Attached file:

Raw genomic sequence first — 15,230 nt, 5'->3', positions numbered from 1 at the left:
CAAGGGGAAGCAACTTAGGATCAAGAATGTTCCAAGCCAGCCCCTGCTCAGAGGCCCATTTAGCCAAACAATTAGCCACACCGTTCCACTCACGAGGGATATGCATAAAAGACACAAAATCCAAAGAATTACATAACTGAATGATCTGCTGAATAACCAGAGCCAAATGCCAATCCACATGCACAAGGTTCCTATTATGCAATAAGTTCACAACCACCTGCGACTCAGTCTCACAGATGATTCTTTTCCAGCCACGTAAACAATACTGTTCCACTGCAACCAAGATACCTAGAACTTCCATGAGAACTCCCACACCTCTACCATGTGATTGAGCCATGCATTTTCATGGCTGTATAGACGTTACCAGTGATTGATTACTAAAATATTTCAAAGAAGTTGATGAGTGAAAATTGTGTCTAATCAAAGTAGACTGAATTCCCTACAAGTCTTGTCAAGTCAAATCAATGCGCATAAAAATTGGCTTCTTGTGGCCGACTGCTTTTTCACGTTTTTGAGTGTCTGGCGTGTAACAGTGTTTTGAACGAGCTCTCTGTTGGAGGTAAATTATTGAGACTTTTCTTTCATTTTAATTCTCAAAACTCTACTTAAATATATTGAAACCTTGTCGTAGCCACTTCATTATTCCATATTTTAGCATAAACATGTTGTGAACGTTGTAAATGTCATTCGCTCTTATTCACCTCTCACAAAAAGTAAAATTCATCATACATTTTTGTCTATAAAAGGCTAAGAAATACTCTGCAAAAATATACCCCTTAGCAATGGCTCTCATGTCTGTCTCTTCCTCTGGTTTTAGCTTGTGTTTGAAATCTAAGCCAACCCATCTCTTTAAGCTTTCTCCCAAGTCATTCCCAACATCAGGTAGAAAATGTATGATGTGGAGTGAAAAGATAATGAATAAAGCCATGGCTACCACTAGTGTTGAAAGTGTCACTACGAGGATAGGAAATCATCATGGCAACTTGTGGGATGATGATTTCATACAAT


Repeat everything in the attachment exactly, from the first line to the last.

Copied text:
Raw genomic sequence first — 15,230 nt, 5'->3', positions numbered from 1 at the left:
CAAGGGGAAGCAACTTAGGATCAAGAATGTTCCAAGCCAGCCCCTGCTCAGAGGCCCATTTAGCCAAACAATTAGCCACACCGTTCCACTCACGAGGGATATGCATAAAAGACACAAAATCCAAAGAATTACATAACTGAATGATCTGCTGAATAACCAGAGCCAAATGCCAATCCACATGCACAAGGTTCCTATTATGCAATAAGTTCACAACCACCTGCGACTCAGTCTCACAGATGATTCTTTTCCAGCCACGTAAACAATACTGTTCCACTGCAACCAAGATACCTAGAACTTCCATGAGAACTCCCACACCTCTACCATGTGATTGAGCCATGCATTTTCATGGCTGTATAGACGTTACCAGTGATTGATTACTAAAATATTTCAAAGAAGTTGATGAGTGAAAATTGTGTCTAATCAAAGTAGACTGAATTCCCTACAAGTCTTGTCAAGTCAAATCAATGCGCATAAAAATTGGCTTCTTGTGGCCGACTGCTTTTTCACGTTTTTGAGTGTCTGGCGTGTAACAGTGTTTTGAACGAGCTCTCTGTTGGAGGTAAATTATTGAGACTTTTCTTTCATTTTAATTCTCAAAACTCTACTTAAATATATTGAAACCTTGTCGTAGCCACTTCATTATTCCATATTTTAGCATAAACATGTTGTGAACGTTGTAAATGTCATTCGCTCTTATTCACCTCTCACAAAAAGTAAAATTCATCATACATTTTTGTCTATAAAAGGCTAAGAAATACTCTGCAAAAATATACCCCTTAGCAATGGCTCTCATGTCTGTCTCTTCCTCTGGTTTTAGCTTGTGTTTGAAATCTAAGCCAACCCATCTCTTTAAGCTTTCTCCCAAGTCATTCCCAACATCAGGTAGAAAATGTATGATGTGGAGTGAAAAGATAATGAATAAAGCCATGGCTACCACTAGTGTTGAAAGTGTCACTACGAGGATAGGAAATCATCATGGCAACTTGTGGGATGATGATTTCATACAAT